Living in Radical Uncertainty

Martha Bartter

 

Do you feel that you have full control of your life circumstances?—full control of yourself, not to mention those you live with?

Do you feel that you should?

If you hope for full "control"—even of yourself—you reach for something not only impossible but self-defeating. We do not live in a world that offers certainty. No amount of technical expertise or scientific advance can possibly remove the uncertainties of life. ("Absolute certainty" comes only in absolute stasis: death without hope of either decay or resurrection.)

So how can we manage to live in a world that keeps changing around us? For that matter, how can we manage to live with our own continually-changing selves?

We must use our senses in a new way: to detect what goes on in and around us now, without expecting it to seem "the same" as it did before. We should approach life as a continual surprise, and remember that though some surprises feel unpleasant, some surprises please us immensely. (Assuming that "surprise" equals "bad" takes most of the fun out of living.)

We may find it strange and difficult to refuse to label our reactions to life's surprises until we have a chance to assimilate their consequences. This injunction strikes at the very root of behavior patterns our culture expects and encourages: instant judgments, and assigning of blame.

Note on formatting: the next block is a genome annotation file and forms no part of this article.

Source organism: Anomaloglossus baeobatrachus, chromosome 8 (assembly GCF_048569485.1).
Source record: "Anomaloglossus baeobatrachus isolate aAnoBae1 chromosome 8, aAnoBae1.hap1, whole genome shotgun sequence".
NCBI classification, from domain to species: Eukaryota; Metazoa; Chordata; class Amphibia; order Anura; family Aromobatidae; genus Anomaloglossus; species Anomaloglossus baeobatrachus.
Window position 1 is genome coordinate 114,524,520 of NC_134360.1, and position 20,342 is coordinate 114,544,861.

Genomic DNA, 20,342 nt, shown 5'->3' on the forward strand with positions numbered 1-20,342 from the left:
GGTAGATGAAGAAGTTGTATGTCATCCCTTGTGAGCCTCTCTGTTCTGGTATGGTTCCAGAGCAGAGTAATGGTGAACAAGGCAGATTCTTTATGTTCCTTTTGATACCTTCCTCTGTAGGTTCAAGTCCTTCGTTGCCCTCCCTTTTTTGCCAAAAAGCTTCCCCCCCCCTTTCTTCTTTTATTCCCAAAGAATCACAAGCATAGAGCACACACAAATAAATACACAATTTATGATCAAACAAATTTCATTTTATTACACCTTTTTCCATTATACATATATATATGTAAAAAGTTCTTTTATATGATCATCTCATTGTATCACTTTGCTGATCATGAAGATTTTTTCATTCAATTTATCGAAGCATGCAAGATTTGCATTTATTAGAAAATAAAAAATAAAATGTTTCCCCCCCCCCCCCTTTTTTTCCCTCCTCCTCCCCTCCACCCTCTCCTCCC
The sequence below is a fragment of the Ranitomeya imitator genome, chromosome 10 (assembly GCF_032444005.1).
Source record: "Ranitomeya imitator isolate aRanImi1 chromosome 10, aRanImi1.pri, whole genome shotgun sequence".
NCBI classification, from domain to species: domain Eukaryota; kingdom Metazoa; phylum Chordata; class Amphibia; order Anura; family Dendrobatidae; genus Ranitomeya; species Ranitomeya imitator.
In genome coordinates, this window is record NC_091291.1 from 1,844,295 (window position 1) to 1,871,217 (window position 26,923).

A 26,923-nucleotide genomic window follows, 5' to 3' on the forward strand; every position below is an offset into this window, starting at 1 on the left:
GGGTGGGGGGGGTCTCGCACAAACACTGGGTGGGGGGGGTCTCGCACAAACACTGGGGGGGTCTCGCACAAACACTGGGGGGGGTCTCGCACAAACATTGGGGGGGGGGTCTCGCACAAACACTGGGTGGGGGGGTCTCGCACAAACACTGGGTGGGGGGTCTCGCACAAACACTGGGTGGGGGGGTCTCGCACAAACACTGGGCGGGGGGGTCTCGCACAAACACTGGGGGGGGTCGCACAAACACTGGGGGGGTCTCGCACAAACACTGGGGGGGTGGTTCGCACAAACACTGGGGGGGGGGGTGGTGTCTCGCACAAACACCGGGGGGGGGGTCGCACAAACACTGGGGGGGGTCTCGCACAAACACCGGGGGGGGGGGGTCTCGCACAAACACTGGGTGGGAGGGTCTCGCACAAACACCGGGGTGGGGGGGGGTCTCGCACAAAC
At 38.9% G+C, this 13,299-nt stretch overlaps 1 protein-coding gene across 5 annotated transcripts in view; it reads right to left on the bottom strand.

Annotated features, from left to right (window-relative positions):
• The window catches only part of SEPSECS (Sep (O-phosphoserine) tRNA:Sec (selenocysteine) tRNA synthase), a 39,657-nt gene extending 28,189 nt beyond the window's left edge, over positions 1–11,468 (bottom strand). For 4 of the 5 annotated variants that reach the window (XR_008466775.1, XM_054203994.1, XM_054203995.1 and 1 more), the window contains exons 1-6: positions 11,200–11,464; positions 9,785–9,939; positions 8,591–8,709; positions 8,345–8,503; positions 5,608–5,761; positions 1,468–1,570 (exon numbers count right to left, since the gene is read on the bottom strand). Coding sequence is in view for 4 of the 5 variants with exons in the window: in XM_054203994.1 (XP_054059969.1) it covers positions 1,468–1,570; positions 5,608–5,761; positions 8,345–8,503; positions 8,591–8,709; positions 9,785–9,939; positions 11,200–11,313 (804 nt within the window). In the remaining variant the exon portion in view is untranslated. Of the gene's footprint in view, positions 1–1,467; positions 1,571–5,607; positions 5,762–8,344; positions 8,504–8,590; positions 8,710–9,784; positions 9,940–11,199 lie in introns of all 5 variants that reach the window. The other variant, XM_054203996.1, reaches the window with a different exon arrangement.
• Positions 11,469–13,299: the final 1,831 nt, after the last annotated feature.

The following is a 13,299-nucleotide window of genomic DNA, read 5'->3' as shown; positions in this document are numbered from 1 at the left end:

To strike at the root (radix) of a cultural pattern or set of assumptions requires us to make a radical change. But we need to make a radical change if we hope to begin to live in the "real" world instead of the "safe" world our culture keeps pretending we live in. Living in radical uncertainty strikes at the very roots of what we believe that we "know" and frees us to observe and react to the world we detect with our senses.

Most importantly, we should keep the construct of time-binding in view. We build on the achievements of past generations, but we have a continuing obligation to all living things to keep adding to those achievements. Furthermore, we hold this world in trust for generations yet to come—and we must not allow our desire for "safety" and "control" to threaten their opportunities.

Every non-human "critter" lives always in radical uncertainty, without fussing about it. We humans can—and should—do so as well.

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